it was late night in Auckland, i was walking alone along the empty wharfs of the Viaduct harbor. the gloomy musts like me were yearning for some wind with its promise of action, anchored in their hankering for past glory of the America’s Cup. well, why pine for glory of days past? i pondered in my brooding mood, instead make it better now in your brilliant solitude. easier said than done. i walked my talk like a beaten dog. the restaurants on the other side of the docks were mostly empty and none were inviting, a rowdy bar was brimmed but that country music and beer drinking crowed were not the kind of action i was after, not tonight. behind a thick plastic shield waiters were folding their restaurant away, over one table though i noticed three figures that seemed leaning over a secret or was it a chocolate desert. i looked again; god, it was Chris Alcock and with him no others then Peter and Chris Chenoweth, what a great surprise, the night turned all right.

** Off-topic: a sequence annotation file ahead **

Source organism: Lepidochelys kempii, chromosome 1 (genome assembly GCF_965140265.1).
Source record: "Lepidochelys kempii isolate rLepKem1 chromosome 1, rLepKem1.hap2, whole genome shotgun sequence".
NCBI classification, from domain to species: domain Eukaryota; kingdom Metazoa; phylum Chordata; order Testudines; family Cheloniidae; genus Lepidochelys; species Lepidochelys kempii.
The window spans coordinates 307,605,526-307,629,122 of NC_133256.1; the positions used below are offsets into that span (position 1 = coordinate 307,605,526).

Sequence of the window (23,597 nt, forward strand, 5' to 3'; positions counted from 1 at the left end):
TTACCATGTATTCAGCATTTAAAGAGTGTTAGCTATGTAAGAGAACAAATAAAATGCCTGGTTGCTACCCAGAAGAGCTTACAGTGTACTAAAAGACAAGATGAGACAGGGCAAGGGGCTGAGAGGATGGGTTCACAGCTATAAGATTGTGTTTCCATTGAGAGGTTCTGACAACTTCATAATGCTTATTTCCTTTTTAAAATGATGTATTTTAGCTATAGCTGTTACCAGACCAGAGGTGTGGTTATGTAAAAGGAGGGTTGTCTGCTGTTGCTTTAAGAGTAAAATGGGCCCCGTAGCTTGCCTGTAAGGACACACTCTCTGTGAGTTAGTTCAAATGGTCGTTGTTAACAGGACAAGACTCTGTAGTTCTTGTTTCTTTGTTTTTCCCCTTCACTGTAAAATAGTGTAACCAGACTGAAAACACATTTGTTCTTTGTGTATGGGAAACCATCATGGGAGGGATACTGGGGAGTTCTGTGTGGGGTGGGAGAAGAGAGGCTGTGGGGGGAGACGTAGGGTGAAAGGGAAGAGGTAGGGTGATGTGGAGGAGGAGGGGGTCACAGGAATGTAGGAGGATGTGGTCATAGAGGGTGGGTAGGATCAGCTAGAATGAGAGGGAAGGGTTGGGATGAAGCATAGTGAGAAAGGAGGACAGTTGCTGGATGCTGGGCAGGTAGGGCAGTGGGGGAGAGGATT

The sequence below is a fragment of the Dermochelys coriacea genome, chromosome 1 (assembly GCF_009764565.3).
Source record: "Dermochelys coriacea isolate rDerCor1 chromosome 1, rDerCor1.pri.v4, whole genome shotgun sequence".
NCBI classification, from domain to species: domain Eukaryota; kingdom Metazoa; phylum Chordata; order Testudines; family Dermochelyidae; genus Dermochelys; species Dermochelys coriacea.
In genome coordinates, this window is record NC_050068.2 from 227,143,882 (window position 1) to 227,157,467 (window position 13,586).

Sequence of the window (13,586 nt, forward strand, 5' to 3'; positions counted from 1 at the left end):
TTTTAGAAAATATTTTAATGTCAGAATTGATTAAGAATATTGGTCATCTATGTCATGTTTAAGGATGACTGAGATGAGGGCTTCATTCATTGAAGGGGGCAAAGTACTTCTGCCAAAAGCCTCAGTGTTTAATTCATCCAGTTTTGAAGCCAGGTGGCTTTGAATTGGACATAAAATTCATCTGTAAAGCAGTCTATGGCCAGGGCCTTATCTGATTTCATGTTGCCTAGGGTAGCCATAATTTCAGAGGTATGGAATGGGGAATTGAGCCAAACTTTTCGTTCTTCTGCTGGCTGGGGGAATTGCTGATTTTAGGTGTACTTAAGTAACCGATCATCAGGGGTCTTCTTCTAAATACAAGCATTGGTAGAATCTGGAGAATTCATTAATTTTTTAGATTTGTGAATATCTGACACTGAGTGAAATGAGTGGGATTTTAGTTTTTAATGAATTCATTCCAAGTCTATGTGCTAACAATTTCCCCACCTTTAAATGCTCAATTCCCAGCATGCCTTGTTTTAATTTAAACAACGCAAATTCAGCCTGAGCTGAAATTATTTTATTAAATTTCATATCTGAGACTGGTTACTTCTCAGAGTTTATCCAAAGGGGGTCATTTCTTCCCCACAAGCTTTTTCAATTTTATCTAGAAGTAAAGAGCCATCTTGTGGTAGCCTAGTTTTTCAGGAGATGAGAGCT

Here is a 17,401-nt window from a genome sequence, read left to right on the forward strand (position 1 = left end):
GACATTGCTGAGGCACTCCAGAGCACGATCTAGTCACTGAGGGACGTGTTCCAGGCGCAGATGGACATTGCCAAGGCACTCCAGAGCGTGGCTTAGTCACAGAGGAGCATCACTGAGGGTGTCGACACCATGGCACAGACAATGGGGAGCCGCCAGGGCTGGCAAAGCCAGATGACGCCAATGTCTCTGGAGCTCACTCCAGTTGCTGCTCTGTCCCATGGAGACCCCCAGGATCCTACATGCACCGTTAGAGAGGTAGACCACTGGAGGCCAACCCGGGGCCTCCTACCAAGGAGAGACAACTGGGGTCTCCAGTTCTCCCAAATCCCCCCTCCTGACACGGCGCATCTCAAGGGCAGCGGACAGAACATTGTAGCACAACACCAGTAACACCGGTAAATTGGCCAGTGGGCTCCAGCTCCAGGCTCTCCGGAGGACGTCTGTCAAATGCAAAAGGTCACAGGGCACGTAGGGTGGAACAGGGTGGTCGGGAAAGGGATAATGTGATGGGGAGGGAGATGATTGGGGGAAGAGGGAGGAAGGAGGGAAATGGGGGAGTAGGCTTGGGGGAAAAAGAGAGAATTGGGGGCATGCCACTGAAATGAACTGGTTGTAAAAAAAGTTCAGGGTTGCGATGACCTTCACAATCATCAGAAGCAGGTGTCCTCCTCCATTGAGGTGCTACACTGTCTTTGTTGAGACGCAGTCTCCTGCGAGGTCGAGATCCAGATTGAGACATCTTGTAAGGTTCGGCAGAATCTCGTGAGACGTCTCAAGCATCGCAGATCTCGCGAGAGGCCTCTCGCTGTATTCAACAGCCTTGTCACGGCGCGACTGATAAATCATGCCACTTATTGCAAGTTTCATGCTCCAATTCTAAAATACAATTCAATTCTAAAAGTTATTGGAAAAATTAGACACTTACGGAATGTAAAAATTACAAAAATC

we were all part of the summit of corenet global, an association for corporate real-estate. i had the privilege of being the opening keynote for the event, after being the closing keynote to their previous summit in melbourne the year before and in both places i met Chris Al-cock who works for DEGW a consulting firm integrating research, strategy and design. many things impressed me in Peter’s address on workplace and the generations; i never new the current generation following the baby-boomers, X, Y and N generations is named neo-millenials or digital natives. another thing i learned from Chris is the effectiveness of passive learning and active learning in terms of retention level. here are the findings he demonstrated:
Reading – less then 7% retention.
Hearing – between 7-20% retention.
Combining two or more media – 20-30% retention.
Demonstration – 30% retention.
Demonstration and discussion – 50% retention.
Practice by doing – 65-80% retention.
Teaching others – 85% retention.
this i learned before many times; our real power is revealed when we give it to others; we are here to serve.
don’t procrastinate —- cross-pollinate